Microelectronics Engineering Group

Microelectronics Engineering Group

Electronics Technology, Systems and Automation Engineering Department University of Cantabria
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GIM>Research>Embedded Systems Spe...
 Embedded Systems Specification
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Eugenio Villar (Responsible for this Research Line)
Fernando Herrera
Pablo Peñil
Currently, our activity in electronic specification is focused on system specification for performance analysis and HW/SW co-design as an evolution of our previous activity in VHDL digital description. A first work was the study of the requirements that a system specification language should satisfy when applied to co-design. Ada was the first choice and its translation to VHDL for HW synthesis, analyzed [LVSV97][ViVe98][ViDe98][ViLo99][LVV99], the advantages provided by the system-level specification in the reusability of virtual components [HSUV99] and a comparative analysis of several languages on a common benchmark [GMN00].

As a consequence of our participation to BELSIGN, a close cooperation to the CTIT of the University of Twente was held with the objective of specifying a flexible architecture for HW/SW co-design and implementation of the ATM adaptation layers. This system constituted a case study of the proposed specification and co-design methodologies [TVH96a][TVH96b][AVHG97][AVVH98a][AVVH98b]. Under this collaboration, H.W.A. Teunissen from the CTIT stayed at the GIM and A. Antón and E. Villar stayed at the CTIT.

Among the different alternatives, SystemC has gained a wide interest from both the system design community and CAD vendors [FeVi08]. Its usage has consolidated once aproved as IEEE standard. The previous experience on Ada served as base for studying the actual application of SystemC to the specification of complex, HW/SW embedded systems. This research area started in the FEDER project mentioned above [Vi01b][HeFe01][HCV01].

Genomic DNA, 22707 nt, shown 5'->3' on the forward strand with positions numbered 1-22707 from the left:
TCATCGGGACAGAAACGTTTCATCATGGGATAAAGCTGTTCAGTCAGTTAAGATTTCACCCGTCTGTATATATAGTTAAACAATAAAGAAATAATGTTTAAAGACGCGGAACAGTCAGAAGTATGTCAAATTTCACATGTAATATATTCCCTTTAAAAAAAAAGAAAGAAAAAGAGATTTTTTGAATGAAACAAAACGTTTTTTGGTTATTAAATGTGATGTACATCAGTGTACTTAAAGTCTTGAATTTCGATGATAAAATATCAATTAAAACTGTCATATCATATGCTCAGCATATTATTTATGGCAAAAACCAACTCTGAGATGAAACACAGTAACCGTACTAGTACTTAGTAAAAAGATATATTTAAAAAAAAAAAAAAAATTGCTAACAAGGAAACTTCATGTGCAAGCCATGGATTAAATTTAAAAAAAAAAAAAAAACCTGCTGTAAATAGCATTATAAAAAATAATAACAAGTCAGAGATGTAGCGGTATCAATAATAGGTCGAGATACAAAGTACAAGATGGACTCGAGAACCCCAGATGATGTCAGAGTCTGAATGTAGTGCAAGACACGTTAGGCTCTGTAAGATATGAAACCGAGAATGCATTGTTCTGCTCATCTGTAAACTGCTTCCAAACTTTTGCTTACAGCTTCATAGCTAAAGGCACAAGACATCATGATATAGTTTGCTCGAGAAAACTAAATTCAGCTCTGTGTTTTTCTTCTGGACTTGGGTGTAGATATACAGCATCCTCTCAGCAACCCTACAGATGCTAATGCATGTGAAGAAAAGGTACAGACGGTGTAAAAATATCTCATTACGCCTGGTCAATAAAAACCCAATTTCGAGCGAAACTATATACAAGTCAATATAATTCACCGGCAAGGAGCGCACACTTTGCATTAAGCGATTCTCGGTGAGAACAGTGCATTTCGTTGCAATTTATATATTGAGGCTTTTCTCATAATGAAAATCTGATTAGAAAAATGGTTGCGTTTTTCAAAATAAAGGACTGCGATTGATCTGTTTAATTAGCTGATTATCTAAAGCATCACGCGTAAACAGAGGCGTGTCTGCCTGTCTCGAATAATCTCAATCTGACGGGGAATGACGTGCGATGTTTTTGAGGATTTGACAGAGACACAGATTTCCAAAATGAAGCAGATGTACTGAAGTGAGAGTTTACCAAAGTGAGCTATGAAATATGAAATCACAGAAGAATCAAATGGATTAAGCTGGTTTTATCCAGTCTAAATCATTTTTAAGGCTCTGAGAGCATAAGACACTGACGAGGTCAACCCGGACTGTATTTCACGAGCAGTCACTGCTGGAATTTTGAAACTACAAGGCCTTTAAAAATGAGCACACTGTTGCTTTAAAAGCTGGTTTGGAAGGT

The heterogeneous system specification methodology in SystemC has shown to be capable to support different computational models [HSV03a][HSV04a][HSV04b][HeVi06a][HeVi06b]. This research activity received an important impulse as a consequence of the stay of Fernando Herrera in the LECS under the supervision of Axel Jantsch. The methodology has been implemented in the SystemC heterogeneous specification library, HetSC [HSV05]. The specification and SW synthesis methodologies constitute a framework for electronic embedded systems design in SystemC [HeVi07]. This framework represents the main contribution of the Ph.D. Thesis with European mention presented by Fernando Herrera [He09]. The library and its fundaments were presented in the ARTIST2 Workshop on Models of Computation and Communication MoCC'06 [Vi06]. This activity was part of the CICYT project previously mentioned [PRO03].

In the project IST 033511 ANDRES the specification methodology for heterogeneous embedded systems in SystemC was formalised with the definition of the valid transformation among models of computation along the design flow. The specification methodology was extended to the design of run-time, reconfigurable systems [HOSN07][HOHS07]. The first results were the analysis of interoperability between HetSC and SystemC-AMS [HVGDH07][HVGDH08] and the deliverables D1.1a y D1.2a. Based on this work, a general specification methodology for heterogeneous, adaptive embedded systems has been defined [HDGHV08][HVH08] based on the integration of specific specification methodologies, (HetSC for adaptive SW, OSSS+R, for dynamically reconfigurable HW, and SystemC-AMS, for analog-digital subsystems) [HDG06][HHF07][GHHHV08]. Modeling adaptive SW is supported by a specific library [RHV09]. The project finished successfully in September 2009 [ICT09]. Nevertheless, afterwards, the capability of the adaptive specification methodology A-HetSC for the design of dynamically reconfigurable HW was shown [HVH11][HUV12].